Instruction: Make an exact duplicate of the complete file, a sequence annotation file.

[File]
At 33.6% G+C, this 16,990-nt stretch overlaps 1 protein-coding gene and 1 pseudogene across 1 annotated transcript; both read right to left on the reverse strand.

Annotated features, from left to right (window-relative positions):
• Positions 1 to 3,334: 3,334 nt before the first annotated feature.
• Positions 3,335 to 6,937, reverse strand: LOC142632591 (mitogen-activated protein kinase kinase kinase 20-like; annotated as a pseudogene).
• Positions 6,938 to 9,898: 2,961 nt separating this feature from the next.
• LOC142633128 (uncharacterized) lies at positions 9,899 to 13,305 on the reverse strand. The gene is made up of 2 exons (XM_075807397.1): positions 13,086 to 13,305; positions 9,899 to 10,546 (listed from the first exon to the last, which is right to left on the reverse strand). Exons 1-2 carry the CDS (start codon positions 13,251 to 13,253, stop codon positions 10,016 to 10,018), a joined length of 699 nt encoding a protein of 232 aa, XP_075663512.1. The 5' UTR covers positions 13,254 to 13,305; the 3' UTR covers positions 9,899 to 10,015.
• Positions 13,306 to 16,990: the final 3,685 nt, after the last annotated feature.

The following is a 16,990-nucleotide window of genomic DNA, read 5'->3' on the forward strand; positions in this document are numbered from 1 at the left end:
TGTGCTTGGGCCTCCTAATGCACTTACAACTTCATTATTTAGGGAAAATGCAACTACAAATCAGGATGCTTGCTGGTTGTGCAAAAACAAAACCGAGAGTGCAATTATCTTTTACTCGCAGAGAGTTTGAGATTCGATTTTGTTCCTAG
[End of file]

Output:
At 33.6% G+C, this 16,990-nt stretch overlaps 1 protein-coding gene and 1 pseudogene across 1 annotated transcript; both read right to left on the reverse strand.

Annotated features, from left to right (window-relative positions):
• Positions 1 to 3,334: 3,334 nt before the first annotated feature.
• Positions 3,335 to 6,937, reverse strand: LOC142632591 (mitogen-activated protein kinase kinase kinase 20-like; annotated as a pseudogene).
• Positions 6,938 to 9,898: 2,961 nt separating this feature from the next.
• LOC142633128 (uncharacterized) lies at positions 9,899 to 13,305 on the reverse strand. The gene is made up of 2 exons (XM_075807397.1): positions 13,086 to 13,305; positions 9,899 to 10,546 (listed from the first exon to the last, which is right to left on the reverse strand). Exons 1-2 carry the CDS (start codon positions 13,251 to 13,253, stop codon positions 10,016 to 10,018), a joined length of 699 nt encoding a protein of 232 aa, XP_075663512.1. The 5' UTR covers positions 13,254 to 13,305; the 3' UTR covers positions 9,899 to 10,015.
• Positions 13,306 to 16,990: the final 3,685 nt, after the last annotated feature.

The following is a 16,990-nucleotide window of genomic DNA, read 5'->3' on the forward strand; positions in this document are numbered from 1 at the left end:
TGTGCTTGGGCCTCCTAATGCACTTACAACTTCATTATTTAGGGAAAATGCAACTACAAATCAGGATGCTTGCTGGTTGTGCAAAAACAAAACCGAGAGTGCAATTATCTTTTACTCGCAGAGAGTTTGAGATTCGATTTTGTTCCTAG